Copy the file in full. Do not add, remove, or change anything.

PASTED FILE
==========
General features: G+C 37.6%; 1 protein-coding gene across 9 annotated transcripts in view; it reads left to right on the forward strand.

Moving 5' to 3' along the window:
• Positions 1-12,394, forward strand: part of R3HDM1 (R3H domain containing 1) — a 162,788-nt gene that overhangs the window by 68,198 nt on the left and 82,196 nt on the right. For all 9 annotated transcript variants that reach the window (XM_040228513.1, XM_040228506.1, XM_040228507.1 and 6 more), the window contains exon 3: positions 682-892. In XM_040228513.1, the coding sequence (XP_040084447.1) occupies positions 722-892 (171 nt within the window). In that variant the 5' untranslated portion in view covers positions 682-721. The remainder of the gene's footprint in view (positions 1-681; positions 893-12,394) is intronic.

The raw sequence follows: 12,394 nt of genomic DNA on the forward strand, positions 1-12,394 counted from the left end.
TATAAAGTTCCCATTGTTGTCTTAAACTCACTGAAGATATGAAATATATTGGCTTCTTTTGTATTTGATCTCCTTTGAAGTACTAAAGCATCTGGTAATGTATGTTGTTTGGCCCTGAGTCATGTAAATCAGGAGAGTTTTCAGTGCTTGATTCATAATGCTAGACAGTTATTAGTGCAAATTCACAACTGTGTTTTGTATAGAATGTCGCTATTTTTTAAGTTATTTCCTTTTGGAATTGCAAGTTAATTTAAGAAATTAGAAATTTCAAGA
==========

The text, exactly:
General features: G+C 37.6%; 1 protein-coding gene across 9 annotated transcripts in view; it reads left to right on the forward strand.

Moving 5' to 3' along the window:
• Positions 1-12,394, forward strand: part of R3HDM1 (R3H domain containing 1) — a 162,788-nt gene that overhangs the window by 68,198 nt on the left and 82,196 nt on the right. For all 9 annotated transcript variants that reach the window (XM_040228513.1, XM_040228506.1, XM_040228507.1 and 6 more), the window contains exon 3: positions 682-892. In XM_040228513.1, the coding sequence (XP_040084447.1) occupies positions 722-892 (171 nt within the window). In that variant the 5' untranslated portion in view covers positions 682-721. The remainder of the gene's footprint in view (positions 1-681; positions 893-12,394) is intronic.

The raw sequence follows: 12,394 nt of genomic DNA on the forward strand, positions 1-12,394 counted from the left end.
TATAAAGTTCCCATTGTTGTCTTAAACTCACTGAAGATATGAAATATATTGGCTTCTTTTGTATTTGATCTCCTTTGAAGTACTAAAGCATCTGGTAATGTATGTTGTTTGGCCCTGAGTCATGTAAATCAGGAGAGTTTTCAGTGCTTGATTCATAATGCTAGACAGTTATTAGTGCAAATTCACAACTGTGTTTTGTATAGAATGTCGCTATTTTTTAAGTTATTTCCTTTTGGAATTGCAAGTTAATTTAAGAAATTAGAAATTTCAAGA